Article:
Episode 10 | Power and Judgment | Saint John the Baptist: From Birth to Beheading

Episode 10 | Power and Judgment | Saint John the Baptist: From Birth to Beheading

Jenny, this is our last episode and I thought
we could begin it here in Westminster Abbey, which is the place of worship of English Monarchs.
Where most English Monarchs were crowned and many of them are buried. I wanted particularly
to look at this image, which is of Richard II the 14th century English king. You might wonder why on earth we’re looking
at an image of Richard II in a series on John the Baptist. There is a particular reason
for that which is that Richard had an unusual devotion to John. He was born on the 6th of January, which amongst
other things is a day on which the church remembers Jesus’s baptism by John. He in fact,
nearly died according to the accounts, and so the midwives did an emergency baptism and
used the name John because of its association with that day. Then of course, he survived
and was renamed Richard. From that point on, throughout his life he retained this very
strong sense that the Baptist was his protector and someone with whom he had a special relationship
to the extent that many years later when he was king and he’d had a falling out with the
authorities in the city of London in the east of the city, they knew that the way to his
heart, to win him back, would be to do something related to John the Baptist. So they staged
for him a tableau vivant of John the Baptist in the wilderness in the middle of the Strand
at Temple Bar and populated it with dense vegetation and wild animals, and even some
relics of the Baptist. Richard was fascinated by this. He spent a great deal of time looking
at it and indeed they were reconciled. It worked, it was a good ploy. I’m struck by the scale of this image because
for the 1390s there’s hardly anything comparable. I was reading a little bit about the construction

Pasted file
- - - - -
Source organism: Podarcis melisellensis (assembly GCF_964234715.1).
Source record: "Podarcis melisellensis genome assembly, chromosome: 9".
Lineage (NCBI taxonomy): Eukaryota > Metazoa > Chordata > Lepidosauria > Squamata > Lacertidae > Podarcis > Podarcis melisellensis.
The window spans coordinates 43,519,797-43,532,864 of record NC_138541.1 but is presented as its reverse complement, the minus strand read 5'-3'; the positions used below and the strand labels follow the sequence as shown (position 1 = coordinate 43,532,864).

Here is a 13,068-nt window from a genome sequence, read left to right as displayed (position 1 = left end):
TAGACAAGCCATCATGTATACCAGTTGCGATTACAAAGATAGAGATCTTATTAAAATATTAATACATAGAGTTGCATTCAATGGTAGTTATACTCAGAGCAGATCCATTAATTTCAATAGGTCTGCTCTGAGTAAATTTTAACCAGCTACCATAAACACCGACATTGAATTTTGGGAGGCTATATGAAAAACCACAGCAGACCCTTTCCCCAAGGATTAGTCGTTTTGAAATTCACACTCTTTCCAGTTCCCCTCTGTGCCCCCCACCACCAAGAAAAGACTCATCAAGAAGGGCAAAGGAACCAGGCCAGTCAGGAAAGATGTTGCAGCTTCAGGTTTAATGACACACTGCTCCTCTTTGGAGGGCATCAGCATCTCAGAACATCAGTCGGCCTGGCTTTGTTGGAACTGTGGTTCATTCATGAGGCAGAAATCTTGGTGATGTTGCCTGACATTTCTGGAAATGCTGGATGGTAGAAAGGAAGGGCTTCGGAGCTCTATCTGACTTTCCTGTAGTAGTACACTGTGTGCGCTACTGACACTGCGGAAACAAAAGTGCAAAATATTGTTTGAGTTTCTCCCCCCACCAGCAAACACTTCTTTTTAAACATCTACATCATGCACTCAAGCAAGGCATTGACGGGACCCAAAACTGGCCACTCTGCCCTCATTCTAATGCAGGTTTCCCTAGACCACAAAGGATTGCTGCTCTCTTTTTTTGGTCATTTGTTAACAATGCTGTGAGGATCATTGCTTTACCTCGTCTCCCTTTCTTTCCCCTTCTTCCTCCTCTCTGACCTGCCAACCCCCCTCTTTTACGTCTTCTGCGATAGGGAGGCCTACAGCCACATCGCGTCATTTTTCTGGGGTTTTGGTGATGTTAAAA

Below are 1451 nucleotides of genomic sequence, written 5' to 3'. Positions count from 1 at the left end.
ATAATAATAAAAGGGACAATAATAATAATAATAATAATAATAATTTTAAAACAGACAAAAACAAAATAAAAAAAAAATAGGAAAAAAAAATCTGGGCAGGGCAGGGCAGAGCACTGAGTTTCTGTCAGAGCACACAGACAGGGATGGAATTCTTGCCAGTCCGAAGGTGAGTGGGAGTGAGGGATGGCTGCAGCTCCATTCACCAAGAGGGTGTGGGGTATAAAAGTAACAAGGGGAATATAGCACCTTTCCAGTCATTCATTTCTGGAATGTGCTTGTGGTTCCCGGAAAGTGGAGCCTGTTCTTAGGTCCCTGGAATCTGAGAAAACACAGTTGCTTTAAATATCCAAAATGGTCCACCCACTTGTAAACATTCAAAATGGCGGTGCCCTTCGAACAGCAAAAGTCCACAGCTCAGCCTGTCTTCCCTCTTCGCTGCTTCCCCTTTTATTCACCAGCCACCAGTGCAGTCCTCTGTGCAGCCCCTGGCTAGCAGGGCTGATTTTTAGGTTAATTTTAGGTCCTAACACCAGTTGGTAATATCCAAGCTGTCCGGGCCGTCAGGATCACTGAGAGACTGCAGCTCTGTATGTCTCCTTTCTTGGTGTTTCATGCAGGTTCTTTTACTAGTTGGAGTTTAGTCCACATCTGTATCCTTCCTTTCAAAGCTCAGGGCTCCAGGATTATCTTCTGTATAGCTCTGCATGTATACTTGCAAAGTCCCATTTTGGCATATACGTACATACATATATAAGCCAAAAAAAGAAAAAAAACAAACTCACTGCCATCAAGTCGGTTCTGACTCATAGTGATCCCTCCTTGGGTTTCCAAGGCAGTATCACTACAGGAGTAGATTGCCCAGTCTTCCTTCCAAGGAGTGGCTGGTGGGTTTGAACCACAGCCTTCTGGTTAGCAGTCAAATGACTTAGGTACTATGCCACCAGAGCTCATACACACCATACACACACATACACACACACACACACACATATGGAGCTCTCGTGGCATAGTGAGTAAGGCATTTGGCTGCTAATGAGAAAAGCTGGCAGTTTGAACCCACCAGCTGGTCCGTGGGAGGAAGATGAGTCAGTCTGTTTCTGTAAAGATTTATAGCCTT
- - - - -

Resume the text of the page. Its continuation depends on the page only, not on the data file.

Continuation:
of the panels that it’s painted on and it seems that it was once part of a larger construction.
It was very likely part of the king’s pew because it was documented close to the altar
within the sanctuary. That struck me as very interesting because of course, it represents
the king on his throne and what it represents actually was what it once formed. So a throne in the picture, but part of the
throne itself, and the king in the picture often an actual king in front of it. And if we imagine it not here — not close
to the West Door on a pier — but in that most charged space, most holy space within
the church, you can imagine this wonderful set up between the earthly power and celestial power. Absolutely. And it is an extraordinarily powerful
image isn’t it? The sheer scale of it of course, but the fact of the throne, the fact he’s
in his coronation robes, that he’s carrying emblems of power, the orb and the scepter,
and the fact that he’s facing directly out at us from the picture. And it’s a curious
thing to think about kingly power in relations to the Baptist, given that he’s a victim of
kingly power. Of course. But of course the power misused by Herod and
I wonder whether one of the reasons that a king like Richard might have wanted to be
seen in the company of the Baptist, to have been associated in people’s minds with the
Baptist is precisely because he wanted to be not Herod, a sort of anti-Herod. A king
properly exercising his power. And in other ways, too, kings might have seen a relevance
of the Baptist to themselves in that as he prepared the way for Christ’s first coming,
their just rule and their bringing in the values and principles that the Kingdom of
God might have been seen as the preparation for Christ’s second coming. In that way, although
he’s dressed in very fine clothing, not camel hair by any means, he’s Baptist-like as a
preparer again for Christ. And I think any Christian monarch might have had reason to
think of themselves in that way. According to some traditions John the Baptist,
even after his death, prepared the way for Christ. He went down into the underworld and
he dwelt there until Christ came down and rescued some of the souls. So often, John
is associated with the Last Judgment and with the preparing of the souls for entry into
Heaven. This is something that artists pick up on. I’m thinking in particular of an altarpiece
by Giovanni dal Ponte in the National Gallery in which he describes, he represents John
the Baptist already in the underworld as Christ descends holding the banner of the Resurrection,